Cisco Security Report Highlights Enterprise Weak Links
The study took a look at 16 multinational enterprises in the first half of 2014 to map out what the top trouble areas for IT are.
Do you know what your weak links are? That question was used by Cisco this week to highlight the theme of the company's recently released Cisco 2014 Midyear Security Report.
The report, which was released this week at the annual Black Hat U.S. conference in Las Vegas, covered some of the major holes enterprises have had to grapple with in the first half of this year.
"Weak links can take many forms: outdated software, poorly written code, an abandoned website, developer errors, a user who blindly trusts," read the report. "Adversaries are committed to finding these weak links, one and all, and using them to their full advantage."
Major Weak Links
After studying 16 multinational organizations for the first six months of the year, three major weak leak trends were discovered that are leaving enterprises vulnerable to malicious online traffic.
The first is a significant increase for man-in-the-browser (MiTB) attacks. Found in infamous malware family that includes Palevo, Zeus and SpyEye, MiTB attacks use botnets spread through instant messaging programs, removable drives and peer-to-peer networks to steal information and pull off DDoS actions. According to the report, 93.75 percent of all networks studied had traffic going to Web sites that hosted malware connected to the three families mentioned above.
The second weak link area Cisco is sounding the warning alarm about is the increased numbers of studied networks issuing DNS queries for Dynamic DNS Domains. "Nearly70 percent (66.67 percent) of customer network sample queries observed in 2014 as part of this 'Inside Out' project have been identified as issuing DNS queries for DDNS," read the report. While Cisco points out that this doesn't mean that every case seen was due to malware, an increase in DDNS traffic means that IT would be wise to keep an eye out on which requests are coming from nefarious source and which requests are legitimate.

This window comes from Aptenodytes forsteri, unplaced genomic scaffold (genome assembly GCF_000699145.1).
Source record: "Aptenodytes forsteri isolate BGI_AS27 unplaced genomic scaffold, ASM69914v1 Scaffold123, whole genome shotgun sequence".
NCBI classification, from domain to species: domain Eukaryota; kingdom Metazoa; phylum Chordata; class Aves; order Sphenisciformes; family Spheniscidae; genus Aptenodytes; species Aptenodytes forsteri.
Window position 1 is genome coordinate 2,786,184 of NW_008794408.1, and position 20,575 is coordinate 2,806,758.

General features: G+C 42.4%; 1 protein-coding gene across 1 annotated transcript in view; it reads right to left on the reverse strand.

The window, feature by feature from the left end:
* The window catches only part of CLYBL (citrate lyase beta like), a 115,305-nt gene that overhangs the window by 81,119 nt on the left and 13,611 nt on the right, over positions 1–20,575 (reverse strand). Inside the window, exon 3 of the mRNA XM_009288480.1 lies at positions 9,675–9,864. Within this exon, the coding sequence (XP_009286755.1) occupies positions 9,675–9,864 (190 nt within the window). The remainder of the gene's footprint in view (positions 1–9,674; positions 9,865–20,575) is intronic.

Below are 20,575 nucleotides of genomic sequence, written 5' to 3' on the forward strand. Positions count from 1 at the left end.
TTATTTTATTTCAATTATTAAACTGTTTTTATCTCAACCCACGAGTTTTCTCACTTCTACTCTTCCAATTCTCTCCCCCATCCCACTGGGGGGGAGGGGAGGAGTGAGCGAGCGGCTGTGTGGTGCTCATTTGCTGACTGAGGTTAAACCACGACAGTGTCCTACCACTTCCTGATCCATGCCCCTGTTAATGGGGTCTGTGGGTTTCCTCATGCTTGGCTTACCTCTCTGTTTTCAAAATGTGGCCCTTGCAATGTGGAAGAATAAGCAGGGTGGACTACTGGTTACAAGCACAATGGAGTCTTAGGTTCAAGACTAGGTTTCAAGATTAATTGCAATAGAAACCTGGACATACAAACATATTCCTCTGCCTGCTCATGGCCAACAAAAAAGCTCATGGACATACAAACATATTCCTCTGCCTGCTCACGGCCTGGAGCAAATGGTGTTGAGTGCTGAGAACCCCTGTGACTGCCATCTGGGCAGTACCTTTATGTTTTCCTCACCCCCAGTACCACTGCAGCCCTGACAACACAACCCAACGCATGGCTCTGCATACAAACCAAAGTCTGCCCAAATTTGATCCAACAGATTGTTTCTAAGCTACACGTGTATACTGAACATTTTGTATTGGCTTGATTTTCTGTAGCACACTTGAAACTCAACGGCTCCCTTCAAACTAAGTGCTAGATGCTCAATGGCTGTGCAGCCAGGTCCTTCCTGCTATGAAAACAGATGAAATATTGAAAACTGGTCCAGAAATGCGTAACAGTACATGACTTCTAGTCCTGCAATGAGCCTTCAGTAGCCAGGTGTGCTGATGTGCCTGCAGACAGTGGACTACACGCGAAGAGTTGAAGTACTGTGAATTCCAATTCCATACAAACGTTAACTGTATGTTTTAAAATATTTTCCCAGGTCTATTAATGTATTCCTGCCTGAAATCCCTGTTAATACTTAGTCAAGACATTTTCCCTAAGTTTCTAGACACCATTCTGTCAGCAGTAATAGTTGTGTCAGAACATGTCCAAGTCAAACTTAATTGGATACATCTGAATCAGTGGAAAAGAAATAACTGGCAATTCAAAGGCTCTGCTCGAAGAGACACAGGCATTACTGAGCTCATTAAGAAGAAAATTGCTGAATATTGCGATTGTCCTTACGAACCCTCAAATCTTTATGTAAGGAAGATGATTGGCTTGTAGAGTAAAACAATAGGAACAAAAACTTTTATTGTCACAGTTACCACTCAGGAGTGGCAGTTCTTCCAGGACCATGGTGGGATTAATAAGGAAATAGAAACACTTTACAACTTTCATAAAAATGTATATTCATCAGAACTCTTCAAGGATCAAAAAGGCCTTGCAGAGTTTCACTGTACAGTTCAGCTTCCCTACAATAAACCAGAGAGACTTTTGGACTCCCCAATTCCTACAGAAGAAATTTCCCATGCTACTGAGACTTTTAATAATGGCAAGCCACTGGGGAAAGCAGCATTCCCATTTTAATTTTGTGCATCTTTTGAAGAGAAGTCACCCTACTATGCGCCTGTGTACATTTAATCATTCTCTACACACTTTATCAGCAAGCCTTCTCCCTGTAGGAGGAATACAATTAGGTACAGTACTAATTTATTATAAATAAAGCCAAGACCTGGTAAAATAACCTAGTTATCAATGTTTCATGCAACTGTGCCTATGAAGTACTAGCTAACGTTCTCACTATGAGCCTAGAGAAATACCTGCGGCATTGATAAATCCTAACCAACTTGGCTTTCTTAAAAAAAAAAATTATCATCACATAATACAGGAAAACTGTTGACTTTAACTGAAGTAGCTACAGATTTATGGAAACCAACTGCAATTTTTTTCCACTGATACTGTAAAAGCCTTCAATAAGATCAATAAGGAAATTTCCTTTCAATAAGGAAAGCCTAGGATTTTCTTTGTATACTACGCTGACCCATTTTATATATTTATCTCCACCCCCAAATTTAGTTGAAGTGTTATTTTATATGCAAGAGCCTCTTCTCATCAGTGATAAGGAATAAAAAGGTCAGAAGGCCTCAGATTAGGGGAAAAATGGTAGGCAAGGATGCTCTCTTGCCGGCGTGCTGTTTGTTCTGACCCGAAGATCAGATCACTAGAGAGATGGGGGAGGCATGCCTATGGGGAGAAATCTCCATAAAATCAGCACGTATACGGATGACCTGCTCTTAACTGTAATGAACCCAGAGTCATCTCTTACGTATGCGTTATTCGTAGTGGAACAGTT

Finally, enterprises should be on guard in an increase of malware that are using encrypted communication channels to hide its activities. Cisco witnessed 43.75 percent of customer networks receiving DNS requests from unknown sites asking for connections based off of IPsec VPN, SSL VPN, SSH, SFTP, FTP, and FTPS protocols. If connected, it may be near impossible to figure out exactly which data had been transmitted and where it's headed.
The news isn't all bad for the first half of 2014. Cisco's report found a significant decrease in exploit kit activity, down 87 percent. The sharp downturn can be attributed to the high-profile takedown of the creators and operators of the widely used Blackhole kit. This created a vacuum in the exploit kit scene that no other substitute has been able to fill.
"When Paunch and Blackhole were put out of commission by the authorities, adversaries turned their attention to new exploit kits," read the report. "There were many contenders in the first half of 2014 vying for the top spot, according to Cisco security researchers; however, a clear leader has yet to emerge."
And what reads to be a mixed bag of good and bad news, the trend of decreasing spam volume has come to an end in 2014, up 210 percent at the end of May compared to the beginning of January, and have reached 200 billion messages per month. While worldwide spam is up, the first half of the year did see major declines in spam numbers in some countries, including the United States, Russia and China.